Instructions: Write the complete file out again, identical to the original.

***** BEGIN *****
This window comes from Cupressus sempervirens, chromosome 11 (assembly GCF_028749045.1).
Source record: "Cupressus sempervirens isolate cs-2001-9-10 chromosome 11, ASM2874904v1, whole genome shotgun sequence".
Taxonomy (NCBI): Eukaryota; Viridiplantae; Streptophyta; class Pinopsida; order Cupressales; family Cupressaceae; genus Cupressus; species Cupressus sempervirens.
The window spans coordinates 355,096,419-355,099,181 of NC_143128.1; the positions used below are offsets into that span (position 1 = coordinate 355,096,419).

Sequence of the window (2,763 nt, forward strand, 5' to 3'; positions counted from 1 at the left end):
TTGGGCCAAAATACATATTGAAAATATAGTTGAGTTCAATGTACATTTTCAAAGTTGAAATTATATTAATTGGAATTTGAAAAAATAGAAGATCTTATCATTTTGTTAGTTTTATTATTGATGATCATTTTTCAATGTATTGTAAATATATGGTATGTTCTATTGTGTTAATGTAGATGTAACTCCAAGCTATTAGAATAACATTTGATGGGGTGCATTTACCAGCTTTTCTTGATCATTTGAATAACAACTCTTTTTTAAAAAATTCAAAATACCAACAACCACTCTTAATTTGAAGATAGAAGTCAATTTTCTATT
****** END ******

This window comes from Cupressus sempervirens, chromosome 11 (assembly GCF_028749045.1).
Source record: "Cupressus sempervirens isolate cs-2001-9-10 chromosome 11, ASM2874904v1, whole genome shotgun sequence".
Taxonomy (NCBI): Eukaryota; Viridiplantae; Streptophyta; class Pinopsida; order Cupressales; family Cupressaceae; genus Cupressus; species Cupressus sempervirens.
The window spans coordinates 355,096,419-355,099,181 of NC_143128.1; the positions used below are offsets into that span (position 1 = coordinate 355,096,419).

Sequence of the window (2,763 nt, forward strand, 5' to 3'; positions counted from 1 at the left end):
TTGGGCCAAAATACATATTGAAAATATAGTTGAGTTCAATGTACATTTTCAAAGTTGAAATTATATTAATTGGAATTTGAAAAAATAGAAGATCTTATCATTTTGTTAGTTTTATTATTGATGATCATTTTTCAATGTATTGTAAATATATGGTATGTTCTATTGTGTTAATGTAGATGTAACTCCAAGCTATTAGAATAACATTTGATGGGGTGCATTTACCAGCTTTTCTTGATCATTTGAATAACAACTCTTTTTTAAAAAATTCAAAATACCAACAACCACTCTTAATTTGAAGATAGAAGTCAATTTTCTATT